Weinstein said a misconception that many pet owners have is that veterinary facilities are very profitable.
"Like many small businesses, their overhead costs are huge and profits are nowhere near where healthcare costs are in other parts of the field," Weinstein said.
After Mojo was released to Kelly, she received a final notice from the defendants for $1,308.75, which was turned over to a collection agency, the lawsuit states.
The day after Mojo was hit by a car, an agent from the County of Orange animal control came to her home when she was not home and attached a notice to her door, indicating that they were investigating an allegation of animal cruelty. Later animal control dropped the case against her, after, the lawsuit claims, Kelly had "already been put through severe stress and emotional distress."
The dog is still alive, according to Besser. It's unclear what treatment it received after leaving the animal hospital.
Corey Evans, an attorney in San Francisco who focuses on animal issues and is not involved in this case, said under the California Veterinary Medical Practice Act, whether or not an owner is legally obligated to provide medical care for an injured dog depends on the situation.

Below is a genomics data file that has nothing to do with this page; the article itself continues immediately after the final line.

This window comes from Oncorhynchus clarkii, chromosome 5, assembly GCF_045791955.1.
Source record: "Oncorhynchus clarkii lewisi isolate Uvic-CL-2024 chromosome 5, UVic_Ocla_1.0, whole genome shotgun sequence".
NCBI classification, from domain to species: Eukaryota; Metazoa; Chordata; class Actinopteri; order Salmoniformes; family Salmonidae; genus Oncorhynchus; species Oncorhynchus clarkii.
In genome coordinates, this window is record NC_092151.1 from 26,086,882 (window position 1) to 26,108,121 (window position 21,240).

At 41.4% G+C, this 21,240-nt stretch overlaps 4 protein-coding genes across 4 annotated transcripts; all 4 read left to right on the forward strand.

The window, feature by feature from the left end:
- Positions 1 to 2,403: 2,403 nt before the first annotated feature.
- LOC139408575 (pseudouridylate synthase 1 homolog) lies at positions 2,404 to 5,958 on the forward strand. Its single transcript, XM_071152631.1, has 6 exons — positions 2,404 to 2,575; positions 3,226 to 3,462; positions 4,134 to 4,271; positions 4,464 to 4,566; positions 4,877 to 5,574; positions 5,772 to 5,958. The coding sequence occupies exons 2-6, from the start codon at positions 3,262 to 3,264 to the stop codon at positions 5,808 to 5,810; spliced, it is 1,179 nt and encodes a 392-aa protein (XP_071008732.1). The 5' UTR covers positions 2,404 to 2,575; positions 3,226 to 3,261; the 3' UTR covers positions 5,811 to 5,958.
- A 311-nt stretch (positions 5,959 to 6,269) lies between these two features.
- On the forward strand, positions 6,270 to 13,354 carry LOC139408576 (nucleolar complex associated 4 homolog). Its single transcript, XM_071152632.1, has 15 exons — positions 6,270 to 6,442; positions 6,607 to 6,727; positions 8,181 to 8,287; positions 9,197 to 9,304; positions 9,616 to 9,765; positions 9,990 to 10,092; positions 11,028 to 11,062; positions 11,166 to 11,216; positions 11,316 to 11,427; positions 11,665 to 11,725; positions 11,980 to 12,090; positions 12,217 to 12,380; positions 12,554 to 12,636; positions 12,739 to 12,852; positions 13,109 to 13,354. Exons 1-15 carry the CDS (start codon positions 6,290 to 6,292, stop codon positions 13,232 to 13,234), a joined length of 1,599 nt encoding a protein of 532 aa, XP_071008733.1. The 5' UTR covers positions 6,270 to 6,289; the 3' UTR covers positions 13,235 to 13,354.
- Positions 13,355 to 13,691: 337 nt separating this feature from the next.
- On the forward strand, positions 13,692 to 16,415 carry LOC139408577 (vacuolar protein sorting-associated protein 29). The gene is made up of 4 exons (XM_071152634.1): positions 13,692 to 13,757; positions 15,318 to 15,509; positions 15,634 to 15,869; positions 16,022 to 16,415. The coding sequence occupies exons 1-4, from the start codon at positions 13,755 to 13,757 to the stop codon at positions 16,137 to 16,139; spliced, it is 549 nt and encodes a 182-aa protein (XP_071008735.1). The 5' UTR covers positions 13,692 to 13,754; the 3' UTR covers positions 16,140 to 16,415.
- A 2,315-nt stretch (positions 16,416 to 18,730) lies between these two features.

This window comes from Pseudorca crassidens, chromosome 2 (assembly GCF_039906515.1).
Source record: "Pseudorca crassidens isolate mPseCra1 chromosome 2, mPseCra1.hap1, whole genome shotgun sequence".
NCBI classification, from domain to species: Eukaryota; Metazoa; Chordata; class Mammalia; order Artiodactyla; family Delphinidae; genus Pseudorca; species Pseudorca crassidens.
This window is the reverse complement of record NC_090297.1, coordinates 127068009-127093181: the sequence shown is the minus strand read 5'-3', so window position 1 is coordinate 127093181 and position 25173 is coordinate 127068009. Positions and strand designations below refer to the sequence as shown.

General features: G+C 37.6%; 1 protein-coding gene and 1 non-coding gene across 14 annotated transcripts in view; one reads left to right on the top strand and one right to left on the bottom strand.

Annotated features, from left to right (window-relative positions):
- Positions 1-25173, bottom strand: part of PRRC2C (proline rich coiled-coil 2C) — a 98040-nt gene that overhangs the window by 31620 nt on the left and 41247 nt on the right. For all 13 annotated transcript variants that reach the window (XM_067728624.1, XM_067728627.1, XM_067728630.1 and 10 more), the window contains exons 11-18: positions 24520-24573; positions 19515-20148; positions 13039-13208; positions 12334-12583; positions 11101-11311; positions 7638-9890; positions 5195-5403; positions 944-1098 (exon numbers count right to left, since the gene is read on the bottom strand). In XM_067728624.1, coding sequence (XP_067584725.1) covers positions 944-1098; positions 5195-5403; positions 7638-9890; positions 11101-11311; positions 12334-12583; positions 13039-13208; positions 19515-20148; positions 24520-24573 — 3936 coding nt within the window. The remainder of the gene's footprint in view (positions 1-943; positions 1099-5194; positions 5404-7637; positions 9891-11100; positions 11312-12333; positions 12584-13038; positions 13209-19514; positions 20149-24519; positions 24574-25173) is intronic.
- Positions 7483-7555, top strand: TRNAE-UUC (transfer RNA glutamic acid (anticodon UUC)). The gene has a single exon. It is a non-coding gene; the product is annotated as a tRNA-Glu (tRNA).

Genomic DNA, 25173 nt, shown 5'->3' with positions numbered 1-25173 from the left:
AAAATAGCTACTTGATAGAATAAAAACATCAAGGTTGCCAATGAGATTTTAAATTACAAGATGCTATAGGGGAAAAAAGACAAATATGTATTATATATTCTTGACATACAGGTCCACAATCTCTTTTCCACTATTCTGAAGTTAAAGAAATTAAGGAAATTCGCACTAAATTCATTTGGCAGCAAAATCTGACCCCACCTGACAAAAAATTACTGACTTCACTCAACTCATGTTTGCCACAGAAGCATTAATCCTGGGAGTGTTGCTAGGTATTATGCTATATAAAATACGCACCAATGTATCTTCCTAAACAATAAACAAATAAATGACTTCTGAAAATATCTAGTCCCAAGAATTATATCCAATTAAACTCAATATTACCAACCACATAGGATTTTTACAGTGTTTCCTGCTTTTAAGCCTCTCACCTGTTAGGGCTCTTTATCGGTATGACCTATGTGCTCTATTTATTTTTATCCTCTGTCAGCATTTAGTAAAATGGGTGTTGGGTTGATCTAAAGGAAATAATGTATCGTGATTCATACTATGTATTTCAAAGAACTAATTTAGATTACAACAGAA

He said while an animal is typically considered the property of its owner, allowing an animal to suffer may be considered animal cruelty. However, a veterinarian cannot generally keep an injured animal without the owner's permission if the owner wishes to take the dog to another medical facility.
State law indicates that licensees of the Veterinary Medical Board have a "duty" to report animal cruelty if they have "reasonable cause to believe an animal under its care has been a victim of animal abuse or cruelty".
"Everybody who has a dog and cares for a dog has a legal duty not to neglect the dog," Evans said.